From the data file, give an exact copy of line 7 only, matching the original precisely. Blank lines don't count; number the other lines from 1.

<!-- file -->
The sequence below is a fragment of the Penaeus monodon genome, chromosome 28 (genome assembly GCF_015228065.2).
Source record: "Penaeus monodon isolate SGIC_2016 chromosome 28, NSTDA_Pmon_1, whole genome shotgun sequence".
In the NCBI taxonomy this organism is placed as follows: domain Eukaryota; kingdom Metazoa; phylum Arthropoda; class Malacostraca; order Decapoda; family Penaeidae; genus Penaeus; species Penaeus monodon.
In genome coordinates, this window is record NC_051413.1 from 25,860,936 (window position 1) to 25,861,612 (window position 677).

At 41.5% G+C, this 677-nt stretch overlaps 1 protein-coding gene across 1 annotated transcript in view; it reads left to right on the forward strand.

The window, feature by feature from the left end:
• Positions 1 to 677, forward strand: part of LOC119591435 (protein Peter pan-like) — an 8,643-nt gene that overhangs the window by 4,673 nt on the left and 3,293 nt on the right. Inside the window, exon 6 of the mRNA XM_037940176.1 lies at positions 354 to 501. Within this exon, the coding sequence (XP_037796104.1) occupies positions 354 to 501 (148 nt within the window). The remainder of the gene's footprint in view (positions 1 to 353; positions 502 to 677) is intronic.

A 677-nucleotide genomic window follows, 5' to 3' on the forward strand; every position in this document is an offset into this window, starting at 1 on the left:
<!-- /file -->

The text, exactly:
• Positions 1 to 677, forward strand: part of LOC119591435 (protein Peter pan-like) — an 8,643-nt gene that overhangs the window by 4,673 nt on the left and 3,293 nt on the right. Inside the window, exon 6 of the mRNA XM_037940176.1 lies at positions 354 to 501. Within this exon, the coding sequence (XP_037796104.1) occupies positions 354 to 501 (148 nt within the window). The remainder of the gene's footprint in view (positions 1 to 353; positions 502 to 677) is intronic.